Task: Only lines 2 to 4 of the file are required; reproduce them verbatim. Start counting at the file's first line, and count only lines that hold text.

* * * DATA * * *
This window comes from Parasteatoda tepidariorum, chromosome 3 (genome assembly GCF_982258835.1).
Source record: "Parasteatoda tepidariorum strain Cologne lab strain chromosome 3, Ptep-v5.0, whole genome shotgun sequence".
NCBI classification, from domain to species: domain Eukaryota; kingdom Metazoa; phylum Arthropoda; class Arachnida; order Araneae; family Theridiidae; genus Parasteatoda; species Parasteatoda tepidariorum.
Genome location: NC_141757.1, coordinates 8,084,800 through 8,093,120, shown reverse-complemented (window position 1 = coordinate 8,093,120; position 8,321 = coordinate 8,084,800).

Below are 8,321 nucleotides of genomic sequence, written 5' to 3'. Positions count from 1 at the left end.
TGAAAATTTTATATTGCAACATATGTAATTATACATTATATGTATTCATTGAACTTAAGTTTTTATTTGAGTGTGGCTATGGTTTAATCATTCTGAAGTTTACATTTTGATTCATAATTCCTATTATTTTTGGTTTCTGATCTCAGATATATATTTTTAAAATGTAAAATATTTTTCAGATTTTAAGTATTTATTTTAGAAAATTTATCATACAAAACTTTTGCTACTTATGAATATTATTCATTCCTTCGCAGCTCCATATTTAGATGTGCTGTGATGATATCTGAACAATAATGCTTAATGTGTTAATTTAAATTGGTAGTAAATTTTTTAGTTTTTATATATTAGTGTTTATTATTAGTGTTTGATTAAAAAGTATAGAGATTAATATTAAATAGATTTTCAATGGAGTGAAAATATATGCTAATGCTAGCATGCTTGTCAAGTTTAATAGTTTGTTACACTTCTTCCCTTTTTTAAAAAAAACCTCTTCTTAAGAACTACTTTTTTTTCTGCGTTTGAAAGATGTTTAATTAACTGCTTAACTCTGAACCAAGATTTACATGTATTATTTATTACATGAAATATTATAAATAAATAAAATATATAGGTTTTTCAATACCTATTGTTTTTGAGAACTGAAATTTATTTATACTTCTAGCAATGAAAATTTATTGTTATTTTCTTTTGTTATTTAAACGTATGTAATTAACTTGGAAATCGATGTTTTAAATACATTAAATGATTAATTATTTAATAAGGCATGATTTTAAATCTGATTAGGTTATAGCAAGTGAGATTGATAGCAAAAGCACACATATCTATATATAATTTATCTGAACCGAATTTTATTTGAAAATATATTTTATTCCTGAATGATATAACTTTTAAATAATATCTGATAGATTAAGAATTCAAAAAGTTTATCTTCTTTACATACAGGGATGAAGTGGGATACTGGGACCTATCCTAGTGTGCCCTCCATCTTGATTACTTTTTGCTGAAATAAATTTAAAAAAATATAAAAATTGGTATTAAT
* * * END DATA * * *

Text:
Source record: "Parasteatoda tepidariorum strain Cologne lab strain chromosome 3, Ptep-v5.0, whole genome shotgun sequence".
NCBI classification, from domain to species: domain Eukaryota; kingdom Metazoa; phylum Arthropoda; class Arachnida; order Araneae; family Theridiidae; genus Parasteatoda; species Parasteatoda tepidariorum.
Genome location: NC_141757.1, coordinates 8,084,800 through 8,093,120, shown reverse-complemented (window position 1 = coordinate 8,093,120; position 8,321 = coordinate 8,084,800).